Know about lime? Calicum Carbonate, Magnesium Carbonate?

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ezenzyme

ezenzyme

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Who knows about Lime?
There are a few different limes available and used in agriculture; Agricultural lime is ground Calcium Carbonate i.e limestone, the interwebs says good stuff will have around 37% calcium in it. Calcium Carbonate is primarily composted of Calcium, Carbon and Oxygen. There is not a significant amount of Mg in Calcium carbonate. Calcium Carbonate reduces the acidity of your soil making it more basic.
The second one used is Dolomite Lime. Dolomite lime is calcium carbonate mixed with magnesium carbonate to add the Mg boost.
So who knows about this stuff? The questions that pop into my mind are;
With proper use will Dolomite lime eliminate the need for Cal Mag? If my PH is pretty good will the use of Lime drop it beyond where i want it? How long will Lime buffer the soils PH?
 
mysticepipedon

mysticepipedon

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The use of dolomite lime might eliminate the need for Cal/Mag, but not necessarily. You add liming materials (calcite or dolomite) to adjust pH. Sometimes, adding enough Mg to satisfy a plant's needs will make your pH too high. But in an organic soil grow, the hope is that you don't have to add Cal/Mag (but I always have it on hand).

If your pH is good, liming materials will raise pH, generally into the 7s. If a soil pH is 8 or higher, it is likely caused by an abundance of sodium.

Lime will buffer soil pH until it dissolves completely. It depends on how finely ground the liming material is and the Calcium Carbonate Equivalent (CCE) of the liming material. Pure CaCO3 has a CCE of 100. It is a comparison of the acid neutralizing ability of the liming material compared to pure CaCO3.

Aside from pH, too much CaCO3 can make other nutrients unavailable to plants by either combining with that nutrient (Ca combines with P to form insoluble compounds, and the P is then locked up and can't be used by plants, for example.)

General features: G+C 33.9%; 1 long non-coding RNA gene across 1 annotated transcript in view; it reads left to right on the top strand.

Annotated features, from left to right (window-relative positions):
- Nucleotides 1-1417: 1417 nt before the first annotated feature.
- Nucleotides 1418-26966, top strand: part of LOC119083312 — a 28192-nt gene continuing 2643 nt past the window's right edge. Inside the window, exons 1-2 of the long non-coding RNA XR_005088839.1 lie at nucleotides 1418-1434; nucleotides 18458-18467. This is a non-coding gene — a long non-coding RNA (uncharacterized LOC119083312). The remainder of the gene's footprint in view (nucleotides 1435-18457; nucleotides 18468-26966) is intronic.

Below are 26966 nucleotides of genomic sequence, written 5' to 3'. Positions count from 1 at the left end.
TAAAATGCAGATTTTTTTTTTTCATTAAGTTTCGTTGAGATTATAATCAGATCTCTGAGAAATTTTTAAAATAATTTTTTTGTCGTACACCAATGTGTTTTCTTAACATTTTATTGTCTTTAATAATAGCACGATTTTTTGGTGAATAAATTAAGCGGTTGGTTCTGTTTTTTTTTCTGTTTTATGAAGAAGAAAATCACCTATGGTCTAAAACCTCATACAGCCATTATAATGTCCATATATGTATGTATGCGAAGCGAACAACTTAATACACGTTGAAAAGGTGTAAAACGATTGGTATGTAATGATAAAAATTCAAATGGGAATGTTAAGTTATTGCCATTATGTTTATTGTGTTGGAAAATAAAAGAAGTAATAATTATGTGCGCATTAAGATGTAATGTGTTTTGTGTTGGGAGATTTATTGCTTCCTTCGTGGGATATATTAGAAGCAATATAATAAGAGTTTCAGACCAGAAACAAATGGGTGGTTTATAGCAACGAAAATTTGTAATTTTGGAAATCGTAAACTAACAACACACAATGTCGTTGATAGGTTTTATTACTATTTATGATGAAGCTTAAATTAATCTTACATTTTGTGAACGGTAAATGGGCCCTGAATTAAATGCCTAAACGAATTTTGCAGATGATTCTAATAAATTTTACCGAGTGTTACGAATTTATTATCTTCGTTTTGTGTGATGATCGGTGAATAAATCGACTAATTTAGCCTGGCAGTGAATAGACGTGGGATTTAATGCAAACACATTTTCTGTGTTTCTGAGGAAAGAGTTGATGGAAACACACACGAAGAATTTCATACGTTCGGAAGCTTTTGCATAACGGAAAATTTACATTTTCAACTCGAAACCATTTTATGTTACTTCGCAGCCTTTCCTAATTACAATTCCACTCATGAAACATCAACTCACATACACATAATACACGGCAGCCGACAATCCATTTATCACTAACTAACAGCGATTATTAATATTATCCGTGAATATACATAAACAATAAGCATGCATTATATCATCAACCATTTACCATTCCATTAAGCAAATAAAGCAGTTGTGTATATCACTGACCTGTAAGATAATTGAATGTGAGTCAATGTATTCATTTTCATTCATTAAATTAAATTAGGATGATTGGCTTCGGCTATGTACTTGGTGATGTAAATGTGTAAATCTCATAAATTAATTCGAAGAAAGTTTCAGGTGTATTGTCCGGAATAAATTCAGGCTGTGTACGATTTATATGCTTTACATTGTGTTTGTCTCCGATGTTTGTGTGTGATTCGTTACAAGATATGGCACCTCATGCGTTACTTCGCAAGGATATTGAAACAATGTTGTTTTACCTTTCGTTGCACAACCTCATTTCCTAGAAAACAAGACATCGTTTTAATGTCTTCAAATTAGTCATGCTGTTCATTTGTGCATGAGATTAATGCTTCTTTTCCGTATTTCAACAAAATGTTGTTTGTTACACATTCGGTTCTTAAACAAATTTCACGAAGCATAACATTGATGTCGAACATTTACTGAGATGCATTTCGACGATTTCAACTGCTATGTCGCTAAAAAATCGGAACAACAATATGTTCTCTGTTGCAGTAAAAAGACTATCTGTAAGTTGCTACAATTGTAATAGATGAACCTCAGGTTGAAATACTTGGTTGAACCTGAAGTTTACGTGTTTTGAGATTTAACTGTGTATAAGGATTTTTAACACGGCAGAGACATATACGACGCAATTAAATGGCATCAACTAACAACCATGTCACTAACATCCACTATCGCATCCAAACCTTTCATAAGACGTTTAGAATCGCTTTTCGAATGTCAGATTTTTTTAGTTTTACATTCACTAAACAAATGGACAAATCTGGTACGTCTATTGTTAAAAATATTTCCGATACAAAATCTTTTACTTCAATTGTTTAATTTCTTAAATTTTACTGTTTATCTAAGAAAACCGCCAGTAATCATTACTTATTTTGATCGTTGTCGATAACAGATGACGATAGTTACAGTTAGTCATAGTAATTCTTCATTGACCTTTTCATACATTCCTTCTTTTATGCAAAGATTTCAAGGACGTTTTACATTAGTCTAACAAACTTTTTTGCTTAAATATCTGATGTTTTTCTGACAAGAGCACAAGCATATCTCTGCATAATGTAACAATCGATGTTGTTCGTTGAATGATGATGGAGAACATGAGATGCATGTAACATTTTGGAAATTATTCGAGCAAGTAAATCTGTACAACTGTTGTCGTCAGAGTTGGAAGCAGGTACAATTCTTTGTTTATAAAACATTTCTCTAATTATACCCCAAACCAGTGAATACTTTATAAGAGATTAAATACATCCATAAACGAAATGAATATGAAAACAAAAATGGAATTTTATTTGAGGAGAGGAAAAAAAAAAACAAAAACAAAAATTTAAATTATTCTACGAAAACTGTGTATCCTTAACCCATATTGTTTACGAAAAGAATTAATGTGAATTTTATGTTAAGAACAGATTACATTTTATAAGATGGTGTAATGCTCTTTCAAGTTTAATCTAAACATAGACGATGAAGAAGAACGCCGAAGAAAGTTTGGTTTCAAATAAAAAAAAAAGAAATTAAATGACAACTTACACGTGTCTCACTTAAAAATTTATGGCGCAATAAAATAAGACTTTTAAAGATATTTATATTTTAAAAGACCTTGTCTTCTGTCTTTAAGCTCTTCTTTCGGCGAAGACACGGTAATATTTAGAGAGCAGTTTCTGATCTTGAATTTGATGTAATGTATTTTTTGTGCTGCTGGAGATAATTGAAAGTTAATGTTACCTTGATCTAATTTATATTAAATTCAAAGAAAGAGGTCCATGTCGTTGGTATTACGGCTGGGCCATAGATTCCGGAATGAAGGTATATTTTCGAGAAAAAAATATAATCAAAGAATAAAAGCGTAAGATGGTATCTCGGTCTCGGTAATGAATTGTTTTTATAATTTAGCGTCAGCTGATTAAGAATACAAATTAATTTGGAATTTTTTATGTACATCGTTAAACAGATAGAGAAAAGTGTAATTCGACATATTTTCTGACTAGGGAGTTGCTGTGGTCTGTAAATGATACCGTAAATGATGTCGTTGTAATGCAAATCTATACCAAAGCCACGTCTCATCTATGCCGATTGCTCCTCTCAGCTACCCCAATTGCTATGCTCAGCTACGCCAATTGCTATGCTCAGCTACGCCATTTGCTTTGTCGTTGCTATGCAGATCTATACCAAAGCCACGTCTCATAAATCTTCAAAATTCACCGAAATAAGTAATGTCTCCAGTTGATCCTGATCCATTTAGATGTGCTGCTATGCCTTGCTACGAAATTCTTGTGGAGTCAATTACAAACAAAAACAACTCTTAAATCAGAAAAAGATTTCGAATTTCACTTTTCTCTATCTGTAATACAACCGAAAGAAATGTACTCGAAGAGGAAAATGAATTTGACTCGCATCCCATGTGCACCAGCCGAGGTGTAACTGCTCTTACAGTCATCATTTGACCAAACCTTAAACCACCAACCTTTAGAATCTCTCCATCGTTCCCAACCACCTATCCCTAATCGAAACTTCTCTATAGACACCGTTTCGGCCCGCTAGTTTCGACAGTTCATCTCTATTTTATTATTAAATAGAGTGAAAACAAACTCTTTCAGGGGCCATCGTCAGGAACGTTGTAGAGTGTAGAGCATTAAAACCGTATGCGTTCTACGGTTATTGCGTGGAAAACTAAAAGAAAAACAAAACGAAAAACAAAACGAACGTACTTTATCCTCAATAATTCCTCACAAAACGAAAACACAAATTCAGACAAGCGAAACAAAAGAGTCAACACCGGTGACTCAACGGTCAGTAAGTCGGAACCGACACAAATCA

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Homesteader

Homesteader

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I would highly recommend looking into replacing lime with gypsum. You can supply both calcium and sulfur and increase your quality. Carbonates are a pain in the ass. I try to use them as little as possible.

If you want to learn a bit about lime, here is a link.
 
ezenzyme

ezenzyme

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I would highly recommend looking into replacing lime with gypsum. You can supply both calcium and sulfur and increase your quality. Carbonates are a pain in the ass. I try to use them as little as possible.
Why do you avoid carbonates? Does Gypsum have the same effect on PH?
 
Homesteader

Homesteader

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Gypsum doesn't effect the pH really. I usually get my pH correct by adding the correct amounts when making a base. Coco and peat in a 50/50 will get you around 6.0pH generally.

When it comes to carbonates it kind of depends on your water source. If your water is good and free of many carbonates than adding lime isn't going to be a big deal. Its the lime + the treated water people use that seems to be the pain in the ass.
 
Homesteader

Homesteader

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Argonite (Oyster shell) is about 33% calcium
Calcite Lime is 87% calcium 7% magnesium
Dolomite is 53% Calcium and 42% magnesium
Gypsum is 21% Calcium and 17% sulfur.
 
Grapefruitroop

Grapefruitroop

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When i buffer raw peat i use a mix of 2 part dolomite 1 part gypsum and 1 part calciumcarbonate....one cup of this mix xcubic foot
A little bit of everything!
In my case i still have to use a LOT of calmag cause...indoor...led....co2..
 
mysticepipedon

mysticepipedon

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Yes, it all depends on the soil mix. Peat, by itself, is pretty acidic, so I always put some dolomite in to adjust it.

Where I used to live, I needed a lot. Now I live in an area where the tap water has a pH of 7.1-7.2, so...
 
ezenzyme

ezenzyme

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Homesteader, your talking about hard water? Or the chlorine/clorimide treatments water gets? And what issues arise from that? The water i am using comes out right around 7.0 ph and is pretty low ppm of 120, but also i see white stuff building up on the bottom of my tank i am assuming is calcium. My thought for using lime instead of oyster was just the price point really, with the added bonus of getting the PH closer to neutral and some Mg to boot. Planning on re mixing my old soil with more peat and manure so i am assuming the PH will drop pretty good with that addition.
 

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